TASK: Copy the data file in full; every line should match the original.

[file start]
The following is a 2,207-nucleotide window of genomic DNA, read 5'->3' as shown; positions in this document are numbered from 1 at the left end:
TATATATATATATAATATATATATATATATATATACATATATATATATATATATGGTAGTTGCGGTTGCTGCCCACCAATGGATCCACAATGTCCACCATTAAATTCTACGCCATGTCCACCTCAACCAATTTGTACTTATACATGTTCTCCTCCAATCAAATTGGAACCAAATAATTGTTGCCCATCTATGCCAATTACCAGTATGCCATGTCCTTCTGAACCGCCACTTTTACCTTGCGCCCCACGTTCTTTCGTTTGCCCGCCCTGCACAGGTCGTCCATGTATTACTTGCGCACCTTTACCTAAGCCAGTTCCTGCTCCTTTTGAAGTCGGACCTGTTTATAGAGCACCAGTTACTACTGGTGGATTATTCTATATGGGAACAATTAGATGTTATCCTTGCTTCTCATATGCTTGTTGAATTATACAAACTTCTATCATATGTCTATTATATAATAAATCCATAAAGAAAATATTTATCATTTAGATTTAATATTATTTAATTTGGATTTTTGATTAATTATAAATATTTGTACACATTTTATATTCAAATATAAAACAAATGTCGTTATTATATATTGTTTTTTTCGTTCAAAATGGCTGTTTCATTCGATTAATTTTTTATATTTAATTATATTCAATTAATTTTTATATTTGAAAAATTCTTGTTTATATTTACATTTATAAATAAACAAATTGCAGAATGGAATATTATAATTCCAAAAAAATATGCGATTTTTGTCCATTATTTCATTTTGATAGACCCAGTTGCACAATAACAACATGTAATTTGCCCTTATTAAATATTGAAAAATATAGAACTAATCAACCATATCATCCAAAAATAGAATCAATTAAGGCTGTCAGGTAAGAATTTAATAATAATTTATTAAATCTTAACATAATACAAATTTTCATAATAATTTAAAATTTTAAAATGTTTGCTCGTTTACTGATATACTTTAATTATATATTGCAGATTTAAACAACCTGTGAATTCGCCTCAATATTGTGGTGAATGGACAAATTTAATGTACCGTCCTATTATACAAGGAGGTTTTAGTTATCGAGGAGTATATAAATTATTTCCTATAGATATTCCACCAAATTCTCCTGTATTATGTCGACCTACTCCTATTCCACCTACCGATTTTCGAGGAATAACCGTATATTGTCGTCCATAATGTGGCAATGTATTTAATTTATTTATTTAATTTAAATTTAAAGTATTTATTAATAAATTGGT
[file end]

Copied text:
The following is a 2,207-nucleotide window of genomic DNA, read 5'->3' as shown; positions in this document are numbered from 1 at the left end:
TATATATATATATAATATATATATATATATATATACATATATATATATATATATGGTAGTTGCGGTTGCTGCCCACCAATGGATCCACAATGTCCACCATTAAATTCTACGCCATGTCCACCTCAACCAATTTGTACTTATACATGTTCTCCTCCAATCAAATTGGAACCAAATAATTGTTGCCCATCTATGCCAATTACCAGTATGCCATGTCCTTCTGAACCGCCACTTTTACCTTGCGCCCCACGTTCTTTCGTTTGCCCGCCCTGCACAGGTCGTCCATGTATTACTTGCGCACCTTTACCTAAGCCAGTTCCTGCTCCTTTTGAAGTCGGACCTGTTTATAGAGCACCAGTTACTACTGGTGGATTATTCTATATGGGAACAATTAGATGTTATCCTTGCTTCTCATATGCTTGTTGAATTATACAAACTTCTATCATATGTCTATTATATAATAAATCCATAAAGAAAATATTTATCATTTAGATTTAATATTATTTAATTTGGATTTTTGATTAATTATAAATATTTGTACACATTTTATATTCAAATATAAAACAAATGTCGTTATTATATATTGTTTTTTTCGTTCAAAATGGCTGTTTCATTCGATTAATTTTTTATATTTAATTATATTCAATTAATTTTTATATTTGAAAAATTCTTGTTTATATTTACATTTATAAATAAACAAATTGCAGAATGGAATATTATAATTCCAAAAAAATATGCGATTTTTGTCCATTATTTCATTTTGATAGACCCAGTTGCACAATAACAACATGTAATTTGCCCTTATTAAATATTGAAAAATATAGAACTAATCAACCATATCATCCAAAAATAGAATCAATTAAGGCTGTCAGGTAAGAATTTAATAATAATTTATTAAATCTTAACATAATACAAATTTTCATAATAATTTAAAATTTTAAAATGTTTGCTCGTTTACTGATATACTTTAATTATATATTGCAGATTTAAACAACCTGTGAATTCGCCTCAATATTGTGGTGAATGGACAAATTTAATGTACCGTCCTATTATACAAGGAGGTTTTAGTTATCGAGGAGTATATAAATTATTTCCTATAGATATTCCACCAAATTCTCCTGTATTATGTCGACCTACTCCTATTCCACCTACCGATTTTCGAGGAATAACCGTATATTGTCGTCCATAATGTGGCAATGTATTTAATTTATTTATTTAATTTAAATTTAAAGTATTTATTAATAAATTGGT